WORKSHOP VIDEO #59: 946A+ solder reflow hot plate
This week we take a look at the 946A+ solder reflow hot plate from our last Shenzhen equipment haul. There’s a ton of no-name 946A+ out there, ours happens to be D-GOLD. They’re all pretty similar, and run about $50 in Shenzhen.
Using a kitchen hot plate is a common hack for DIY reflow soldering, even SparkFun has used them. This is the industrial version, actually intended for reflow soldering and board preheating. The difference is the big block of metal surrounding the heating element, it has more thermal mass and and spreads the heat more evenly than a lightweight kitchen hot plate can.
Many people prefer these to a reflow soldering oven because the PCB is exposed and you can tweak the component positioning on the fly. The downside is that the solder paste heat profiles can’t really be adhered to, at least without constant attention. Our strategy is to preheat the board to a lower temperature, then ramp it up to let the solder melt.
To demonstrate how it works, and compare to the reflow oven demo, we’ll use Sjaak’s RGB controller PCB as a test. We applied the solder paste with the solder paste dispenser, and manually placed the hand-full of parts on the board.
For more than one board you might speed things up with a solderpaste stencil. Generally the board and stencil require some kind of frame and unwieldy rig, but the Stencil8 board is a great alternative. Thanks to Arachnid Labs for arranging it.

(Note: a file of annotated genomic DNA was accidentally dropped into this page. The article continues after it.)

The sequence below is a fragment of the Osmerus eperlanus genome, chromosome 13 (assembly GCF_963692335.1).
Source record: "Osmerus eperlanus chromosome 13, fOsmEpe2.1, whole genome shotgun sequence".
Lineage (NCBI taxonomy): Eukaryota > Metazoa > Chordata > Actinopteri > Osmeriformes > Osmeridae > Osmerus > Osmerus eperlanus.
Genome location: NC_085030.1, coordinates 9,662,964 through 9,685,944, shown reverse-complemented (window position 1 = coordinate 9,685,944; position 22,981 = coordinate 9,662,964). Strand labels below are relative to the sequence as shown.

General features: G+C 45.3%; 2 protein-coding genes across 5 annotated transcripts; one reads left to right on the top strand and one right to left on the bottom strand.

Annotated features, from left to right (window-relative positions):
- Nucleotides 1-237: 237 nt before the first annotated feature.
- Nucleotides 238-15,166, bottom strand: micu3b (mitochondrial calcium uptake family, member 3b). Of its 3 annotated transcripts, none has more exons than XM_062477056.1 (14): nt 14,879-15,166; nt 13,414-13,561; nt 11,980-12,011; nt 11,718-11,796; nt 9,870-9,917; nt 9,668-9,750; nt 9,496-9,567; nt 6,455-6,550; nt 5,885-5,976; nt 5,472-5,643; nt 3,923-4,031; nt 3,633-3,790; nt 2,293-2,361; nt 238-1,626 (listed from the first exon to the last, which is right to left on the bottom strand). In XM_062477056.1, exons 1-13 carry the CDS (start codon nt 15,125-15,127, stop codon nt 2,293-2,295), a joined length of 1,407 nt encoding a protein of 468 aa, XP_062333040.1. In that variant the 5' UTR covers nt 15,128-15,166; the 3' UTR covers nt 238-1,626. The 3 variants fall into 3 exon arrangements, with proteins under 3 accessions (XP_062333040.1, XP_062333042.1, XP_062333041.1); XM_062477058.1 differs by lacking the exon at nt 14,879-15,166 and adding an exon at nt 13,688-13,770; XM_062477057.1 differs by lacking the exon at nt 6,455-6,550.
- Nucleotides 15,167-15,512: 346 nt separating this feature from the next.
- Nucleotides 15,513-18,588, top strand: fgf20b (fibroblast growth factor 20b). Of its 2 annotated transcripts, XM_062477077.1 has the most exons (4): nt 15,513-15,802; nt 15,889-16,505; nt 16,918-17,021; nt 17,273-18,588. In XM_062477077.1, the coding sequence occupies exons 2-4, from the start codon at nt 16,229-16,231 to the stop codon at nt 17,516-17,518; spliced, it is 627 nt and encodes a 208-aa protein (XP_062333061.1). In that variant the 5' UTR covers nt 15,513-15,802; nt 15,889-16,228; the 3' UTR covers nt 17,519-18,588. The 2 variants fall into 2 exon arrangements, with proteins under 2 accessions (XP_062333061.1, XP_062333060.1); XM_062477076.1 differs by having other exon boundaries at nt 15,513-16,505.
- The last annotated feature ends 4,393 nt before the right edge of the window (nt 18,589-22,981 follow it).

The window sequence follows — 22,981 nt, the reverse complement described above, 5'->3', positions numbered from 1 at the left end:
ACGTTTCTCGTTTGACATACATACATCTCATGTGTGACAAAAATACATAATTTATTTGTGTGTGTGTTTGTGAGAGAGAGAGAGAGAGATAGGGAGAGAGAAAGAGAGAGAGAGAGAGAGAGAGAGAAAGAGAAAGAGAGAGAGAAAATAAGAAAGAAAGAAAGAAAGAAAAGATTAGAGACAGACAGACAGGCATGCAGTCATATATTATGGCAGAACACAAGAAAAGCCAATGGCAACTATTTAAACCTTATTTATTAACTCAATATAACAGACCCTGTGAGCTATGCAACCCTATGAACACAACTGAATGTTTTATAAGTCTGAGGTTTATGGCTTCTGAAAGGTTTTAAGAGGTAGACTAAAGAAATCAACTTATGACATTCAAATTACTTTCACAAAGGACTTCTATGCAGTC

We’re using ancient Mechanic Paste solder paste, a standard lead/tin mix. We’ll borrow from the reflow oven profile and start off at 180C. After the plate warms up the PCB goes on. After a few seconds it warms and the flux starts to activate. Now we crank the temperature to 240C and watch for the grey solder paste to melt into shiny solder.
When the plate reaches 240C we turn it off and let the board cool naturally for 10 minutes, like the natural cool phase of the reflow oven. After 10 minutes the board comes off, slightly charred. We probably cooked it a little too hot and long, but the result is perfectly usable.
This is way more involved than the reflow oven, and there’s always the looming hazard of an exposed hot metal plate to fall into. Overall we still prefer the reflow oven for one-offs, but definitely see the appeal of the hot plate in a small workshop.This entry was posted in tools, Workshop Update and tagged hot plate, reflow, soldering, Workshop Update.